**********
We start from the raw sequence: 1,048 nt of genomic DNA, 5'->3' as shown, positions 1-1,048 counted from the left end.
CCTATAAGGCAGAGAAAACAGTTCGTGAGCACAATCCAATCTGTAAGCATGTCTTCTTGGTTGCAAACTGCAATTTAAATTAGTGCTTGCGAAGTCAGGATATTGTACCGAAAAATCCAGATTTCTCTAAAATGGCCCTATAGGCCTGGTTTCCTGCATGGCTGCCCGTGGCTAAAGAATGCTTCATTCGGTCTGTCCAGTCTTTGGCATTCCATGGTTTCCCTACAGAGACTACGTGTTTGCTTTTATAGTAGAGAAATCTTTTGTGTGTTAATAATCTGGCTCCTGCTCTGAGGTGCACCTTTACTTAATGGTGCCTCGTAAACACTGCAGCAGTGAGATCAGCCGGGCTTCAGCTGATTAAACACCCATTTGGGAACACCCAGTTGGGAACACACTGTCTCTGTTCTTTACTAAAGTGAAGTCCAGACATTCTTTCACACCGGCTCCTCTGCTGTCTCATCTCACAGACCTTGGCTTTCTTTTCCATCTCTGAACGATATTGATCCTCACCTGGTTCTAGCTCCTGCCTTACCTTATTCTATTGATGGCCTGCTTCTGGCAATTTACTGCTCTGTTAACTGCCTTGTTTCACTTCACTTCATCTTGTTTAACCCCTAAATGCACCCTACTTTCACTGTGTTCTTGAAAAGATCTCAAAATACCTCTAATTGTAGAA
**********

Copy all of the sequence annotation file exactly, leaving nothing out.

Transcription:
We start from the raw sequence: 1,048 nt of genomic DNA, 5'->3' as shown, positions 1-1,048 counted from the left end.
CCTATAAGGCAGAGAAAACAGTTCGTGAGCACAATCCAATCTGTAAGCATGTCTTCTTGGTTGCAAACTGCAATTTAAATTAGTGCTTGCGAAGTCAGGATATTGTACCGAAAAATCCAGATTTCTCTAAAATGGCCCTATAGGCCTGGTTTCCTGCATGGCTGCCCGTGGCTAAAGAATGCTTCATTCGGTCTGTCCAGTCTTTGGCATTCCATGGTTTCCCTACAGAGACTACGTGTTTGCTTTTATAGTAGAGAAATCTTTTGTGTGTTAATAATCTGGCTCCTGCTCTGAGGTGCACCTTTACTTAATGGTGCCTCGTAAACACTGCAGCAGTGAGATCAGCCGGGCTTCAGCTGATTAAACACCCATTTGGGAACACCCAGTTGGGAACACACTGTCTCTGTTCTTTACTAAAGTGAAGTCCAGACATTCTTTCACACCGGCTCCTCTGCTGTCTCATCTCACAGACCTTGGCTTTCTTTTCCATCTCTGAACGATATTGATCCTCACCTGGTTCTAGCTCCTGCCTTACCTTATTCTATTGATGGCCTGCTTCTGGCAATTTACTGCTCTGTTAACTGCCTTGTTTCACTTCACTTCATCTTGTTTAACCCCTAAATGCACCCTACTTTCACTGTGTTCTTGAAAAGATCTCAAAATACCTCTAATTGTAGAA